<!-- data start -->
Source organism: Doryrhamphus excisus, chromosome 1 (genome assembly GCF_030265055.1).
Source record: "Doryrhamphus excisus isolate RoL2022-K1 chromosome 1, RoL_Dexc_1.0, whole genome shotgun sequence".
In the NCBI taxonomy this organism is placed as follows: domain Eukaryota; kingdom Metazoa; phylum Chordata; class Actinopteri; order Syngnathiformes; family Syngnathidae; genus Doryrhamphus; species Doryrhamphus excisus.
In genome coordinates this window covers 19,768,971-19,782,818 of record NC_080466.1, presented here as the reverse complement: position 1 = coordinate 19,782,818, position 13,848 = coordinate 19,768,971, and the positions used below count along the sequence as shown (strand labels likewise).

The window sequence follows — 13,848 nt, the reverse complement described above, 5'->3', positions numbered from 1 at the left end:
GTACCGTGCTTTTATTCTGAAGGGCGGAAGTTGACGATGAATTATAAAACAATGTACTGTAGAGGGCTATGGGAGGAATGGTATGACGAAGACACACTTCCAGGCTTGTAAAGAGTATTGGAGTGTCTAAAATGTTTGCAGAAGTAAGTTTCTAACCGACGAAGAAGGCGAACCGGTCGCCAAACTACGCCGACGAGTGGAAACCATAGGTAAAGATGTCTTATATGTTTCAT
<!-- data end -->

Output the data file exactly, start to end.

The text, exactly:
Source organism: Doryrhamphus excisus, chromosome 1 (genome assembly GCF_030265055.1).
Source record: "Doryrhamphus excisus isolate RoL2022-K1 chromosome 1, RoL_Dexc_1.0, whole genome shotgun sequence".
In the NCBI taxonomy this organism is placed as follows: domain Eukaryota; kingdom Metazoa; phylum Chordata; class Actinopteri; order Syngnathiformes; family Syngnathidae; genus Doryrhamphus; species Doryrhamphus excisus.
In genome coordinates this window covers 19,768,971-19,782,818 of record NC_080466.1, presented here as the reverse complement: position 1 = coordinate 19,782,818, position 13,848 = coordinate 19,768,971, and the positions used below count along the sequence as shown (strand labels likewise).

The window sequence follows — 13,848 nt, the reverse complement described above, 5'->3', positions numbered from 1 at the left end:
GTACCGTGCTTTTATTCTGAAGGGCGGAAGTTGACGATGAATTATAAAACAATGTACTGTAGAGGGCTATGGGAGGAATGGTATGACGAAGACACACTTCCAGGCTTGTAAAGAGTATTGGAGTGTCTAAAATGTTTGCAGAAGTAAGTTTCTAACCGACGAAGAAGGCGAACCGGTCGCCAAACTACGCCGACGAGTGGAAACCATAGGTAAAGATGTCTTATATGTTTCAT